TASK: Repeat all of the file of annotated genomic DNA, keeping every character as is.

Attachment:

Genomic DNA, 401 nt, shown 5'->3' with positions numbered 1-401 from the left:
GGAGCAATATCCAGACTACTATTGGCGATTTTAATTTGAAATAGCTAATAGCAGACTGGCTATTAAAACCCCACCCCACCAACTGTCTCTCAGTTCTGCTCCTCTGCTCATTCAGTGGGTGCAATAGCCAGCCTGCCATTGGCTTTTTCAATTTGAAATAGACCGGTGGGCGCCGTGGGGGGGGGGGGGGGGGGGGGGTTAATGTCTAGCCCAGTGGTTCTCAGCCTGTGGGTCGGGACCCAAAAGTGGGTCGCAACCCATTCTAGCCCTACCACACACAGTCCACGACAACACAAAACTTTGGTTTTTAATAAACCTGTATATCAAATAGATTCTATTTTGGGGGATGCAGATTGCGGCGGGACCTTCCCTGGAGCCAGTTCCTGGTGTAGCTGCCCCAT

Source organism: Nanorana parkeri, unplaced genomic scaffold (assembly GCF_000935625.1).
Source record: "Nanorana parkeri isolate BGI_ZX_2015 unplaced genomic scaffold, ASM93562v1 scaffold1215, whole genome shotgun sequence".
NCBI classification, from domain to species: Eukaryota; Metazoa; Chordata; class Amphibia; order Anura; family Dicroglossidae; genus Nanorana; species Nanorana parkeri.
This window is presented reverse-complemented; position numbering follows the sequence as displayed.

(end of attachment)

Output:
Genomic DNA, 401 nt, shown 5'->3' with positions numbered 1-401 from the left:
GGAGCAATATCCAGACTACTATTGGCGATTTTAATTTGAAATAGCTAATAGCAGACTGGCTATTAAAACCCCACCCCACCAACTGTCTCTCAGTTCTGCTCCTCTGCTCATTCAGTGGGTGCAATAGCCAGCCTGCCATTGGCTTTTTCAATTTGAAATAGACCGGTGGGCGCCGTGGGGGGGGGGGGGGGGGGGGGGTTAATGTCTAGCCCAGTGGTTCTCAGCCTGTGGGTCGGGACCCAAAAGTGGGTCGCAACCCATTCTAGCCCTACCACACACAGTCCACGACAACACAAAACTTTGGTTTTTAATAAACCTGTATATCAAATAGATTCTATTTTGGGGGATGCAGATTGCGGCGGGACCTTCCCTGGAGCCAGTTCCTGGTGTAGCTGCCCCAT

Source organism: Nanorana parkeri, unplaced genomic scaffold (assembly GCF_000935625.1).
Source record: "Nanorana parkeri isolate BGI_ZX_2015 unplaced genomic scaffold, ASM93562v1 scaffold1215, whole genome shotgun sequence".
NCBI classification, from domain to species: Eukaryota; Metazoa; Chordata; class Amphibia; order Anura; family Dicroglossidae; genus Nanorana; species Nanorana parkeri.
This window is presented reverse-complemented; position numbering follows the sequence as displayed.